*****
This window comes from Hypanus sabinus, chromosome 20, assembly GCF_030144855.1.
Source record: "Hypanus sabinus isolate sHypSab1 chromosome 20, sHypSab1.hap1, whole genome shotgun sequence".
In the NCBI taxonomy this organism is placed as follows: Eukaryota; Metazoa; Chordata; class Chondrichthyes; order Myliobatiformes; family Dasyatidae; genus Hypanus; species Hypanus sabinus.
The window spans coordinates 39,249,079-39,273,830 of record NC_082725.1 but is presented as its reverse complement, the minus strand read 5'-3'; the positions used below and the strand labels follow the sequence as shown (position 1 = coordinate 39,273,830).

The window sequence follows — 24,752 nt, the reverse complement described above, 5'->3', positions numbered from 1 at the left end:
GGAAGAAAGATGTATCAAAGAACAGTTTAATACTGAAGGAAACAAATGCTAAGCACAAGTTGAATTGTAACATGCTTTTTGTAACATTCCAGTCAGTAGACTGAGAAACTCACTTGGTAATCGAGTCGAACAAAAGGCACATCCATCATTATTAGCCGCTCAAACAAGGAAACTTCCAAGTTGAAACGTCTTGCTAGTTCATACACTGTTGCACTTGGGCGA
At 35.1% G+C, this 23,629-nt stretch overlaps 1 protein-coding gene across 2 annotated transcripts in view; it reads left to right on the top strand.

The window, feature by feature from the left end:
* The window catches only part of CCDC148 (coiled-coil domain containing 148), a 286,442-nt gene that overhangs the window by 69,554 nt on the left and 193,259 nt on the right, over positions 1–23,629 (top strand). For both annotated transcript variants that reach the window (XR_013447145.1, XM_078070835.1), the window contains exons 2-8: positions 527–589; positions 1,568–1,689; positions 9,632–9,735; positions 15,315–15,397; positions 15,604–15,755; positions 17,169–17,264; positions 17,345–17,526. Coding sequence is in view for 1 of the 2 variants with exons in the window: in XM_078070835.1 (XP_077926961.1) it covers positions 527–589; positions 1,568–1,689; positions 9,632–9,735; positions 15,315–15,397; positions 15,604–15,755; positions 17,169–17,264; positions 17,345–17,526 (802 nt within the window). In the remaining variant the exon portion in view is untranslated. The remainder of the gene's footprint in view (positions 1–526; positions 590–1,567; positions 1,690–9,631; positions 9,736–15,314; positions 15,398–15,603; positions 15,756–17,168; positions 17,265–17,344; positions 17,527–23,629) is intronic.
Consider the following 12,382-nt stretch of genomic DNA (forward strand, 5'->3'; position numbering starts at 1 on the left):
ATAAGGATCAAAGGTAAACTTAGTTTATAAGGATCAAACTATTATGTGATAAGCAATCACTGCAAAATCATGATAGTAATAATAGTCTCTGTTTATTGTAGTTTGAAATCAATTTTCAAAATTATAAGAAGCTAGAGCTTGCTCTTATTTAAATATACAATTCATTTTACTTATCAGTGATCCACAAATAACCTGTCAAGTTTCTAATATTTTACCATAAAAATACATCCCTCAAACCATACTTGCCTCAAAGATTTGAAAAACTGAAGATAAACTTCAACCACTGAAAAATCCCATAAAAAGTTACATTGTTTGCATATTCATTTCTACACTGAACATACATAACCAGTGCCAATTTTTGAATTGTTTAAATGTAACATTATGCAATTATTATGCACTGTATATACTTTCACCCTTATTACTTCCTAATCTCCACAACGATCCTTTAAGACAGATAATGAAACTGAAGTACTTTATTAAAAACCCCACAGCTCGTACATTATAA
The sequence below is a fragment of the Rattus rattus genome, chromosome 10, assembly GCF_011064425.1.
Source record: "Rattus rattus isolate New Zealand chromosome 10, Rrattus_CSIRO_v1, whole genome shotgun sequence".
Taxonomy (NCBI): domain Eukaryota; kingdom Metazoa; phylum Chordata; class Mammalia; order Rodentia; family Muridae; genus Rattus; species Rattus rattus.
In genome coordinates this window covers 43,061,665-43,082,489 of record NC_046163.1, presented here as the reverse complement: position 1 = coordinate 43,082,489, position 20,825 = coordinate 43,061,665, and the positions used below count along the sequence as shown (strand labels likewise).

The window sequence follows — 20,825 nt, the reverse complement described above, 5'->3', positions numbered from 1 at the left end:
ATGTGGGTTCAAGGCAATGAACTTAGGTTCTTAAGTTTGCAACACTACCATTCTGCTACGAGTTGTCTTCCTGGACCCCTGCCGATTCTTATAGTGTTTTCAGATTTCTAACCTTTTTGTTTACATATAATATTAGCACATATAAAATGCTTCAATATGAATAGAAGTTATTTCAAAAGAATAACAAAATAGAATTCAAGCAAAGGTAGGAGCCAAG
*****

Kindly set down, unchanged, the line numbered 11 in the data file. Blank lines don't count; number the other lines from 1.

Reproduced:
ATAAGGATCAAAGGTAAACTTAGTTTATAAGGATCAAACTATTATGTGATAAGCAATCACTGCAAAATCATGATAGTAATAATAGTCTCTGTTTATTGTAGTTTGAAATCAATTTTCAAAATTATAAGAAGCTAGAGCTTGCTCTTATTTAAATATACAATTCATTTTACTTATCAGTGATCCACAAATAACCTGTCAAGTTTCTAATATTTTACCATAAAAATACATCCCTCAAACCATACTTGCCTCAAAGATTTGAAAAACTGAAGATAAACTTCAACCACTGAAAAATCCCATAAAAAGTTACATTGTTTGCATATTCATTTCTACACTGAACATACATAACCAGTGCCAATTTTTGAATTGTTTAAATGTAACATTATGCAATTATTATGCACTGTATATACTTTCACCCTTATTACTTCCTAATCTCCACAACGATCCTTTAAGACAGATAATGAAACTGAAGTACTTTATTAAAAACCCCACAGCTCGTACATTATAA